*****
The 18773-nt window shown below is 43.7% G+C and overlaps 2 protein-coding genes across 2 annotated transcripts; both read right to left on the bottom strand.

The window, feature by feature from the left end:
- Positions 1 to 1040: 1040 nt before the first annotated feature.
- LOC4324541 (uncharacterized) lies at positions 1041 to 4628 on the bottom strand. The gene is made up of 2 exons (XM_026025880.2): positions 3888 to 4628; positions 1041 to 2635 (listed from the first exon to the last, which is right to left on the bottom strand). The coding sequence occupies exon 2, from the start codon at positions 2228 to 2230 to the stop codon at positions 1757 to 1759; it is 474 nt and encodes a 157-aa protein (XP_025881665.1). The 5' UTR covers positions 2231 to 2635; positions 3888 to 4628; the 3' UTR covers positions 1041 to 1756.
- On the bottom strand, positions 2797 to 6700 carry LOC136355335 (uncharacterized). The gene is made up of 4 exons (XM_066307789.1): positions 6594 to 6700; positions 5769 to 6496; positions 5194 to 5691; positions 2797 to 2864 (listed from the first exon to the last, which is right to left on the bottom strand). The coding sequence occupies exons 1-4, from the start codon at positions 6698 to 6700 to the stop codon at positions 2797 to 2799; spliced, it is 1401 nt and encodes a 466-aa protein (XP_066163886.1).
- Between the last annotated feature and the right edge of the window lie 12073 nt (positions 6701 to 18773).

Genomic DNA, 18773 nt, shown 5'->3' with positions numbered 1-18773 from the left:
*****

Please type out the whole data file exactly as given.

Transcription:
The 18773-nt window shown below is 43.7% G+C and overlaps 2 protein-coding genes across 2 annotated transcripts; both read right to left on the bottom strand.

The window, feature by feature from the left end:
- Positions 1 to 1040: 1040 nt before the first annotated feature.
- LOC4324541 (uncharacterized) lies at positions 1041 to 4628 on the bottom strand. The gene is made up of 2 exons (XM_026025880.2): positions 3888 to 4628; positions 1041 to 2635 (listed from the first exon to the last, which is right to left on the bottom strand). The coding sequence occupies exon 2, from the start codon at positions 2228 to 2230 to the stop codon at positions 1757 to 1759; it is 474 nt and encodes a 157-aa protein (XP_025881665.1). The 5' UTR covers positions 2231 to 2635; positions 3888 to 4628; the 3' UTR covers positions 1041 to 1756.
- On the bottom strand, positions 2797 to 6700 carry LOC136355335 (uncharacterized). The gene is made up of 4 exons (XM_066307789.1): positions 6594 to 6700; positions 5769 to 6496; positions 5194 to 5691; positions 2797 to 2864 (listed from the first exon to the last, which is right to left on the bottom strand). The coding sequence occupies exons 1-4, from the start codon at positions 6698 to 6700 to the stop codon at positions 2797 to 2799; spliced, it is 1401 nt and encodes a 466-aa protein (XP_066163886.1).
- Between the last annotated feature and the right edge of the window lie 12073 nt (positions 6701 to 18773).

Genomic DNA, 18773 nt, shown 5'->3' with positions numbered 1-18773 from the left: